Book: Pax Indica
Author: Shashi Tharoor
Pax Romana or “the Roman Peace” described the period during which Rome became a dominant power and the focal point of culture, trade and influence in Europe. Similar terms have been used for other empires, like Pax Britannica for the century leading up to the First World War. In each case, the power of the empire — military, economic, and cultural, combined with internal political stability — ensured peace. It was an age of glory for the states that were the power centres, although there were mixed results for the regions that came in the path of the Imperial juggernaut.
Pax Indica, or the Indian peace, is Shashi Tharoor’s look at modern India. Tharoor’s basic hypothesis is that India can use a combination of her size, trade prowess, soft power and growing influence in the world to ensure an age of domestic transformation. As far as Tharoor is concerned, “pax Indica” is a foreign policy that allows India to play a role in developing a contemporary “peace system” that will help “promote and maintain a period or co-operative co-existence”.
Tharoor is a fan of Indian soft power, which according to him arises despite the state — from trade ties and cultural exchanges — but the state can exploit it for progress and peace. He stresses the need to move from being ajatshatru (without enemy) to sangamitra (friend to all) and that is the guiding philosophy of Pax Indica. It may seem optimistic, simplistic and even naïve, but there is a grain of truth and practicality in it. Apart from Pakistan, India has decent relations with most of the world. It cannot afford to militarily engage to establish influence; nor does she have the kind of wealth to sign blank cheques for the rest of the world — so all that remains to be used is soft power. Tharoor advocates that India use it to the hilt.
Trade, government credits and private sector involvement, says Tharoor, makes India a very influential player on the world stage. His emphasis upon India’s need to “cultivate good relations with countries that can assist us” and become “partners in our fundamental objective of keeping our people safe, secure and free” goes some distance in explaining the seeming contradictions in India’s foreign policy. Consequently, the friendship with Iran (“Iran’s natural resources, particularly oil and natural gas, have been increasingly important to India for decades”) and the desire to strengthen ties with the West, the growing relationship with Israel (“India is now Israel’s largest market for defence products and services”) and India’s continued support for the Palestinian cause are not as contradictory as they initially seem.
Tharoor’s admiration for Jawaharlal Nehru results in a rose-tinted view of India’s early foreign policy. (For example, the entire 1962 debacle, during which China wrested “23,200 square kilometres of Indian territory”, is dealt with in a single paragraph.) His defence of non-alignment is robust and Tharoor writes that non-alignment as Indian foreign policy in the first 40 years after Independence gave India an advantage in the last two decades because that policy “enabled us to work with all the major powers without exception — and to get help (if I may be allowed to mangle Marx) from each according to their capacity, to us according to our need.”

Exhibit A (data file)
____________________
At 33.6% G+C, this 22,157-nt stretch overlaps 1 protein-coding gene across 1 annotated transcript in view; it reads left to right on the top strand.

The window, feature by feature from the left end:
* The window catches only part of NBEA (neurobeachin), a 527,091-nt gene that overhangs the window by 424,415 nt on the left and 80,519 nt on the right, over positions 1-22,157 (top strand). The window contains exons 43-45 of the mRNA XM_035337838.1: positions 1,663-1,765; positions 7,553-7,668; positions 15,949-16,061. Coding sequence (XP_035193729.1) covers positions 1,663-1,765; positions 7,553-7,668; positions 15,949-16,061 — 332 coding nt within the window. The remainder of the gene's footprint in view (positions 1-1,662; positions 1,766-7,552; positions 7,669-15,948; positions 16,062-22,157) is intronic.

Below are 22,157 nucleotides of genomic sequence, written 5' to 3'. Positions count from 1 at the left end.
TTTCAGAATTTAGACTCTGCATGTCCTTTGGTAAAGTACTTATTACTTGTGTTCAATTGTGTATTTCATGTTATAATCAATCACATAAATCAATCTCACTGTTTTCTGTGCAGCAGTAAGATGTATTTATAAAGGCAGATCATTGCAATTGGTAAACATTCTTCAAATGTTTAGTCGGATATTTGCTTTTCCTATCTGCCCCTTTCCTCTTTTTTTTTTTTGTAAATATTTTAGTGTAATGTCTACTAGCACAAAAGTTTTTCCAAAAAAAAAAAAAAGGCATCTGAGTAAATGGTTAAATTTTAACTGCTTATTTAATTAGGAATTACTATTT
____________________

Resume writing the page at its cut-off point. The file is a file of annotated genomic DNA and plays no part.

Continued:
Post-1991, Tharoor says the postcolonial chip has fallen off India’s shoulder and the country can look at the world from a position of authority. At a time when it is acceptable, indeed expected, to berate the problems of non-alignment, Tharoor offers a perspective on why the path of foreign policy independence in the years following 1947 was the correct path for India to follow.
One chapter in Pax Indica is devoted to Pakistan, a state whose own internal divisions have created a situation in which the rulers of Pakistan “do not feel able to challenge militant groups and their leaders because they have become too popular with a radicalised and pro-Islamist populace”. Tharoor says it would be unrealistic to expect Pakistan to change fundamentally — there are too many parties jostling for power in Pakistan to allow this. In his opinion, India should “seize on whatever straws in the wind float its way from Pakistan to explore possibility of peace”. He believes stronger economic ties could enable peace, while more contentious issues like Kashmir should be discussed separately.
It is possibly the only controversial (and also, rather simplistic) statement in the entire book.
In the chapter on China, Tharoor says the normally complacent elephant (India) is naturally wary of the “hissing dragon” (China). He lists all the advantages that China has — “India’s sclerotic bureaucracy versus China’s efficient one, India’s tangles of red tape versus China’s unfurled red carpet to foreign investors, India’s contentious and fractious party politics versus China’s smoothly functioning top-down communist hierarchy” — but then says, “India has become an outstanding example of the management of diversity through pluralistic democracy”. Yet he maintains, “India is a fractious democracy, China is not. But as an Indian, I do not wish to pretend we can compete in the global growth stakes with China.”
Pax Indica is a great introduction for those interested in reading about India’s foreign policy and its evolution since independence. Tharoor has a way with words, and the book is not academic, but a perspective from a ringside observer of changing world dynamics. It may be wise to discount some of Tharoor’s optimism although, given the opinions about India are usually, all doom and gloom, Pax Indica is a refreshing and educated counterpoint.